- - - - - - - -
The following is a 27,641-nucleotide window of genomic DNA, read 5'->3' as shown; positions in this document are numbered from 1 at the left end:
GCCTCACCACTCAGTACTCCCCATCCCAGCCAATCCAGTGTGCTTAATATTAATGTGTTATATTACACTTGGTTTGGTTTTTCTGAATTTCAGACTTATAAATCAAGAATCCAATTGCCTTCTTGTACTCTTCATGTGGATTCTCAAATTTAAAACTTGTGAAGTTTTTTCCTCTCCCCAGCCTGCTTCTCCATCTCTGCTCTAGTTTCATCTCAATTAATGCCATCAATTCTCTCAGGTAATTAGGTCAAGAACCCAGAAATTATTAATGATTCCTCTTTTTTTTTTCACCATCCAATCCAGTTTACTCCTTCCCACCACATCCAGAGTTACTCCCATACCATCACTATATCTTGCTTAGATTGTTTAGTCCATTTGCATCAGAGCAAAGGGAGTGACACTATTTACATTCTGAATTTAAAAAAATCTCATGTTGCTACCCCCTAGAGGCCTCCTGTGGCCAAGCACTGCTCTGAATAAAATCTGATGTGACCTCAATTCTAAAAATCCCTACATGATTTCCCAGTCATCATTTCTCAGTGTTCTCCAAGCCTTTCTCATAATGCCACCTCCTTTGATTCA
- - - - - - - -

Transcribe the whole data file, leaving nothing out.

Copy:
The following is a 27,641-nucleotide window of genomic DNA, read 5'->3' as shown; positions in this document are numbered from 1 at the left end:
GCCTCACCACTCAGTACTCCCCATCCCAGCCAATCCAGTGTGCTTAATATTAATGTGTTATATTACACTTGGTTTGGTTTTTCTGAATTTCAGACTTATAAATCAAGAATCCAATTGCCTTCTTGTACTCTTCATGTGGATTCTCAAATTTAAAACTTGTGAAGTTTTTTCCTCTCCCCAGCCTGCTTCTCCATCTCTGCTCTAGTTTCATCTCAATTAATGCCATCAATTCTCTCAGGTAATTAGGTCAAGAACCCAGAAATTATTAATGATTCCTCTTTTTTTTTTCACCATCCAATCCAGTTTACTCCTTCCCACCACATCCAGAGTTACTCCCATACCATCACTATATCTTGCTTAGATTGTTTAGTCCATTTGCATCAGAGCAAAGGGAGTGACACTATTTACATTCTGAATTTAAAAAAATCTCATGTTGCTACCCCCTAGAGGCCTCCTGTGGCCAAGCACTGCTCTGAATAAAATCTGATGTGACCTCAATTCTAAAAATCCCTACATGATTTCCCAGTCATCATTTCTCAGTGTTCTCCAAGCCTTTCTCATAATGCCACCTCCTTTGATTCA